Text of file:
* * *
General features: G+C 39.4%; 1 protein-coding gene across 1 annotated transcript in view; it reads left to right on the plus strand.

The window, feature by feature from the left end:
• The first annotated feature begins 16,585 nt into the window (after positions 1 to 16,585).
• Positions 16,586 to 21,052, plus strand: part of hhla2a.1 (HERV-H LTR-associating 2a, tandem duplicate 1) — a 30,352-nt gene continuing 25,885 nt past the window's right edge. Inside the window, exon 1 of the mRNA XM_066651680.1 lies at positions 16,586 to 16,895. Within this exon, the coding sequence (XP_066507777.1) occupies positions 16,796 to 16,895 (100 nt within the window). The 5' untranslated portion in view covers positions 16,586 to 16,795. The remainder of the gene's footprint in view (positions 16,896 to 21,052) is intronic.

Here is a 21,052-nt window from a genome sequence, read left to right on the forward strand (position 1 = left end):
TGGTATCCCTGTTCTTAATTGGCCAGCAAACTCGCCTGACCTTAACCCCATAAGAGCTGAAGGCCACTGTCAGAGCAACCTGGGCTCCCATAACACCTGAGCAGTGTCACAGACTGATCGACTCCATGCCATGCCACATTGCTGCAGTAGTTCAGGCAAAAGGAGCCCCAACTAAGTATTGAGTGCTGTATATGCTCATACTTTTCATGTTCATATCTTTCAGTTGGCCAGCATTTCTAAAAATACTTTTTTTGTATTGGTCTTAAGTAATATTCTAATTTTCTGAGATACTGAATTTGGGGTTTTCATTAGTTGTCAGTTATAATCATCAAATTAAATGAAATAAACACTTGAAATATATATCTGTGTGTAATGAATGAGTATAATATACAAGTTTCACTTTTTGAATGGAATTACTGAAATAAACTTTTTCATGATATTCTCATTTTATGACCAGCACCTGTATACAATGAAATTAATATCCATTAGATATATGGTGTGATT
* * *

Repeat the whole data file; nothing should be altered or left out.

General features: G+C 39.4%; 1 protein-coding gene across 1 annotated transcript in view; it reads left to right on the plus strand.

The window, feature by feature from the left end:
• The first annotated feature begins 16,585 nt into the window (after positions 1 to 16,585).
• Positions 16,586 to 21,052, plus strand: part of hhla2a.1 (HERV-H LTR-associating 2a, tandem duplicate 1) — a 30,352-nt gene continuing 25,885 nt past the window's right edge. Inside the window, exon 1 of the mRNA XM_066651680.1 lies at positions 16,586 to 16,895. Within this exon, the coding sequence (XP_066507777.1) occupies positions 16,796 to 16,895 (100 nt within the window). The 5' untranslated portion in view covers positions 16,586 to 16,795. The remainder of the gene's footprint in view (positions 16,896 to 21,052) is intronic.

Here is a 21,052-nt window from a genome sequence, read left to right on the forward strand (position 1 = left end):
TGGTATCCCTGTTCTTAATTGGCCAGCAAACTCGCCTGACCTTAACCCCATAAGAGCTGAAGGCCACTGTCAGAGCAACCTGGGCTCCCATAACACCTGAGCAGTGTCACAGACTGATCGACTCCATGCCATGCCACATTGCTGCAGTAGTTCAGGCAAAAGGAGCCCCAACTAAGTATTGAGTGCTGTATATGCTCATACTTTTCATGTTCATATCTTTCAGTTGGCCAGCATTTCTAAAAATACTTTTTTTGTATTGGTCTTAAGTAATATTCTAATTTTCTGAGATACTGAATTTGGGGTTTTCATTAGTTGTCAGTTATAATCATCAAATTAAATGAAATAAACACTTGAAATATATATCTGTGTGTAATGAATGAGTATAATATACAAGTTTCACTTTTTGAATGGAATTACTGAAATAAACTTTTTCATGATATTCTCATTTTATGACCAGCACCTGTATACAATGAAATTAATATCCATTAGATATATGGTGTGATT